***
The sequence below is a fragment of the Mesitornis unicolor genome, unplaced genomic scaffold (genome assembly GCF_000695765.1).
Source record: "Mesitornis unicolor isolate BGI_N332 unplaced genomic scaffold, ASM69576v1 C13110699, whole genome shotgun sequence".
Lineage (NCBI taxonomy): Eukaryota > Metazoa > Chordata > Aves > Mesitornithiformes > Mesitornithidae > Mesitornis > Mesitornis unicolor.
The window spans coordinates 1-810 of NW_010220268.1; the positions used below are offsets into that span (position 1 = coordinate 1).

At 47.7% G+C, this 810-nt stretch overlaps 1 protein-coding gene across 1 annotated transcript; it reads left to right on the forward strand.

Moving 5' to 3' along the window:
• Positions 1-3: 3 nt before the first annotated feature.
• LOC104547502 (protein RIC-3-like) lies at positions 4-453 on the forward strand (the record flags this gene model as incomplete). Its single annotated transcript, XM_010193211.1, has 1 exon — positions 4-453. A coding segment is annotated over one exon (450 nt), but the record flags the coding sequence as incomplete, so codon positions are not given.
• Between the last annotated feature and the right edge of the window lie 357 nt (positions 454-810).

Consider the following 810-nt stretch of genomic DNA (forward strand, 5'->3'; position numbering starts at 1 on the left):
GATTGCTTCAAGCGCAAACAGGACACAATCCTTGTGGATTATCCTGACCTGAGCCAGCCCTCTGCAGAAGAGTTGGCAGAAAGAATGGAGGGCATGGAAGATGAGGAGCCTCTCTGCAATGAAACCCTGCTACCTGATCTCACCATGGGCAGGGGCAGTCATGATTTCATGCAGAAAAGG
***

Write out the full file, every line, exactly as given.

The sequence below is a fragment of the Mesitornis unicolor genome, unplaced genomic scaffold (genome assembly GCF_000695765.1).
Source record: "Mesitornis unicolor isolate BGI_N332 unplaced genomic scaffold, ASM69576v1 C13110699, whole genome shotgun sequence".
Lineage (NCBI taxonomy): Eukaryota > Metazoa > Chordata > Aves > Mesitornithiformes > Mesitornithidae > Mesitornis > Mesitornis unicolor.
The window spans coordinates 1-810 of NW_010220268.1; the positions used below are offsets into that span (position 1 = coordinate 1).

At 47.7% G+C, this 810-nt stretch overlaps 1 protein-coding gene across 1 annotated transcript; it reads left to right on the forward strand.

Moving 5' to 3' along the window:
• Positions 1-3: 3 nt before the first annotated feature.
• LOC104547502 (protein RIC-3-like) lies at positions 4-453 on the forward strand (the record flags this gene model as incomplete). Its single annotated transcript, XM_010193211.1, has 1 exon — positions 4-453. A coding segment is annotated over one exon (450 nt), but the record flags the coding sequence as incomplete, so codon positions are not given.
• Between the last annotated feature and the right edge of the window lie 357 nt (positions 454-810).

Consider the following 810-nt stretch of genomic DNA (forward strand, 5'->3'; position numbering starts at 1 on the left):
GATTGCTTCAAGCGCAAACAGGACACAATCCTTGTGGATTATCCTGACCTGAGCCAGCCCTCTGCAGAAGAGTTGGCAGAAAGAATGGAGGGCATGGAAGATGAGGAGCCTCTCTGCAATGAAACCCTGCTACCTGATCTCACCATGGGCAGGGGCAGTCATGATTTCATGCAGAAAAGG